Parashat B’reishit has the allusive quality of Midrash Aggadah, and calls forth a truth in the listener that is far deeper than anything amenable to the rational mind.

Those who insist on taking the creation story literally not only run aground on hard scientific facts, but also miss the deeper meaning. Trying to explain a midrash in the language of science is like trying to “explain” poetic symbolism or allusion, or trying to rationalize the way Bach’s Toccata and Fugue affects our emotions the way it does. One can no more reduce midrash to fact than one can ask whether the symbolism of a dream is “real”.

The account of human creation in B’reishit speaks to that part of us that is touched by music. Rabbi Yoel Ben Nun teaches that the Torah is meant to be sung. This is especially true of the creation account in B’reishit, as he illustrated in a lecture at the Tanakh Study Days at Herzog College two years ago.

B’reishit as midrash

The creation story very likely predates the giving of the written Torah. But then, so do many aggadic midrashim. And even the simpler midrashim may point to a truth beyond fact. Take the oft-cited midrash that “Yitzhak studied in the yeshiva of Shem”. Are we to conclude that Yitzhak put on a black suit and hat and sat studying Torah? The deeper meaning is both richer and more ancient—it alludes to knowledge handed down over generations. Just as Shem was the physical ancestor of Yitzhak, so was he the progenitor of Yitzhak’s cultural identity.

B’reishit, in the way of any truly rich midrash, takes us into a frame of reference that is often inaccessible to our rational side. It leads us into the deepest layers of human consciousness, before we were recognizably human. It points to truths that cannot be named but are nevertheless known with some deeper part of the mind: that we were once other than human, that we lived in balance with other animals, unconscious of death, careless of the future.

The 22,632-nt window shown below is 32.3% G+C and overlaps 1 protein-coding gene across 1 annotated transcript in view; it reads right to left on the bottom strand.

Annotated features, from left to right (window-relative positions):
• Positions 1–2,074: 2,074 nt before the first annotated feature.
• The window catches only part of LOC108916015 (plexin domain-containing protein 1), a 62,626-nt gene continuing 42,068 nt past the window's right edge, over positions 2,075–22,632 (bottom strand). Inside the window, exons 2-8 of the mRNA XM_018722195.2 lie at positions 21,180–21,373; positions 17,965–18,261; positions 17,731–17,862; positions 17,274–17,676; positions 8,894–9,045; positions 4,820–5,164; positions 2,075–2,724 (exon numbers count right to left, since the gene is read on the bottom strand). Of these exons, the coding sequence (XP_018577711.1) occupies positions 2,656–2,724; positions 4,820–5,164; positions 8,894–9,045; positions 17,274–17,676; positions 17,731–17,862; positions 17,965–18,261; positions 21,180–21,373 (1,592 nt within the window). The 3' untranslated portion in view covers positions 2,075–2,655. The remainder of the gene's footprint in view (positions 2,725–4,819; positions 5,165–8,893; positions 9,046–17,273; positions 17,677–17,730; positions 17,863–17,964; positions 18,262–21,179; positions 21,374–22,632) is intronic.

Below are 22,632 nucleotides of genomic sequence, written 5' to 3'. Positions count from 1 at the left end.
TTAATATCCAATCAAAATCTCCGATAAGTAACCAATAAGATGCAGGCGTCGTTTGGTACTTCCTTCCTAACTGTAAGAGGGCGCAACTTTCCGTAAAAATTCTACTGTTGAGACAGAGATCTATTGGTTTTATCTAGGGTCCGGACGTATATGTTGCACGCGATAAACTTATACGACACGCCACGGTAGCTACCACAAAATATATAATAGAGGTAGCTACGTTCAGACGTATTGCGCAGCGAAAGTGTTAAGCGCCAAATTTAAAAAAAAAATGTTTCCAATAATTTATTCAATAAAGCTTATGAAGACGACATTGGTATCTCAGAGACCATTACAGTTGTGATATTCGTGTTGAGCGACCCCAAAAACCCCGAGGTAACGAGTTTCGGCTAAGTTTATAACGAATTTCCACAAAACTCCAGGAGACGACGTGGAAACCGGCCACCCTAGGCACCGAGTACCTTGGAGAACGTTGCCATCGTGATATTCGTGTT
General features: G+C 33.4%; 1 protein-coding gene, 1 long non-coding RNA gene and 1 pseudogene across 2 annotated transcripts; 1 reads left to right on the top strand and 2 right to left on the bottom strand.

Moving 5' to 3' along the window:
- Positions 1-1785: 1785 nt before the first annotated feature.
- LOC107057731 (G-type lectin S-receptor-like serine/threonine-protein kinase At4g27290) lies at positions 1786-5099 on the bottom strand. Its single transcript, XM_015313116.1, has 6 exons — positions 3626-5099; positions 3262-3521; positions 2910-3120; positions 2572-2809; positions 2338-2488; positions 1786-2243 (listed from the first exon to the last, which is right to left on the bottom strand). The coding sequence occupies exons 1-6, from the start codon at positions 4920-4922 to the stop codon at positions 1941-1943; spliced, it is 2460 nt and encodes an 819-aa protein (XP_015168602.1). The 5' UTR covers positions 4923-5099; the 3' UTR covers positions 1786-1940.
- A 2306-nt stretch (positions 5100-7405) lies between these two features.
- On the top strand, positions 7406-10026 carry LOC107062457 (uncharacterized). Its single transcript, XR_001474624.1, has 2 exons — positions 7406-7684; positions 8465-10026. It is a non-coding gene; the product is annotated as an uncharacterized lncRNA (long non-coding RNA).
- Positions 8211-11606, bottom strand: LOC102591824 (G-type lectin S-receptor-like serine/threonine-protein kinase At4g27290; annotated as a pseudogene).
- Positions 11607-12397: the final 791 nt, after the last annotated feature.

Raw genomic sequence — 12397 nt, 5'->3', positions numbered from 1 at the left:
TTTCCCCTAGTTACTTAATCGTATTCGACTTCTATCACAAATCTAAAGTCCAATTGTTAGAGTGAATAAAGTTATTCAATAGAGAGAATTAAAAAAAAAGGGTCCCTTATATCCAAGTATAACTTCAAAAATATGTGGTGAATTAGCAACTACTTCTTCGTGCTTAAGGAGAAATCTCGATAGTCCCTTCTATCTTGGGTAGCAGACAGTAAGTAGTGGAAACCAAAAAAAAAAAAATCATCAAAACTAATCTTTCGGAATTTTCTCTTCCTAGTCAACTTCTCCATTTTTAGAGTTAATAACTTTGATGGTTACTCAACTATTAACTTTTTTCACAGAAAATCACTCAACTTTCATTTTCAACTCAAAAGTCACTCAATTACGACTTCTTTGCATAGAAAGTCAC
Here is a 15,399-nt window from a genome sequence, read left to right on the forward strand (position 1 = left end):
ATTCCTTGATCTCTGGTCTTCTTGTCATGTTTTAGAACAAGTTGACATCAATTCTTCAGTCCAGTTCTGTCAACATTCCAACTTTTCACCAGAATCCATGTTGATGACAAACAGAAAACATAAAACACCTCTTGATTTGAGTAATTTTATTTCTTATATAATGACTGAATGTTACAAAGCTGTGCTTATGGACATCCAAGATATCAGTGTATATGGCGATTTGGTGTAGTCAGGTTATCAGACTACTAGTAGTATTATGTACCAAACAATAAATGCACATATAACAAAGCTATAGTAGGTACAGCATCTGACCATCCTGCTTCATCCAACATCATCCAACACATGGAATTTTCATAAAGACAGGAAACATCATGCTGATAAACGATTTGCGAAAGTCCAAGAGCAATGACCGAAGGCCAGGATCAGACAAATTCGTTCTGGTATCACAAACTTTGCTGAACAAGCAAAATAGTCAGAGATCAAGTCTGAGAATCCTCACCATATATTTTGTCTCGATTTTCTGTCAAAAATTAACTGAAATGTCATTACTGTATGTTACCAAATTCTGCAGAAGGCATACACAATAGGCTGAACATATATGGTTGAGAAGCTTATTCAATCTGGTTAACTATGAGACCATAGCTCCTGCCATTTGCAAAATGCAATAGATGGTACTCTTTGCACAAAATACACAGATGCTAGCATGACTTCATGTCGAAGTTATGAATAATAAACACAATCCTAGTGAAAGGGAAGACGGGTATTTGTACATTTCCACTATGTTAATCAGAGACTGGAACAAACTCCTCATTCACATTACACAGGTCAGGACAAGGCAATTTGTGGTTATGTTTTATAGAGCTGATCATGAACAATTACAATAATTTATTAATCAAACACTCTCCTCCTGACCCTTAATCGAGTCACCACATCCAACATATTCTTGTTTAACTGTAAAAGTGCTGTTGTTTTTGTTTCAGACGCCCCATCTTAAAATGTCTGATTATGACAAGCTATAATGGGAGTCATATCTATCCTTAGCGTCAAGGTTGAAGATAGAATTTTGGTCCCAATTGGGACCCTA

It is an awareness that we too often know only from the outside, through studying the paleontological remains of our pre-human selves. B’reishit takes us inside our own seminal moments and shows us to ourselves from the position of what might have been.

The Tree of Large Brains and Opposable Thumbs

One of the distinctive features of the story of humans in Gan Eden is the role of woman in precipitating “the fall”. Of course, from our standpoint as evolved beings—as the products of our chosen evolutionary path—we tend to see this not so much a “fall” as an ascent up the evolutionary ladder. We will come back to why we might see our evolution as a wrong turn a bit later–for now, let’s stay with the idea that women had some special role in it.

One intriguing exploration of this idea is the Grandmother Hypothesis, which sees our larger brains as a result of our valuing our elders enough to support them in their old age. The theory goes that while elderly men do not engage in nurturing, elderly women tend to share their resources with their direct kin, freeing mothers to support larger families with less effort.

Kristen Hawkes ran mathematical models that showed that “even weak grandmothering drives the evolution of longevity from an ape-like value into the human range.”

With the kids provided for, natural selection was free to favor those with larger brains, thus paving the way for those apes to evolve into humans. And grandmothers’ style of upbringing, with its emphasis on social dependence, gave rise to “a whole array of social capacities that are then the foundation for the evolution of other distinctly human traits, including pair bonding, bigger brains, learning new skills and our tendency for cooperation.” Grandmothers, Hawkes says, are what make us human.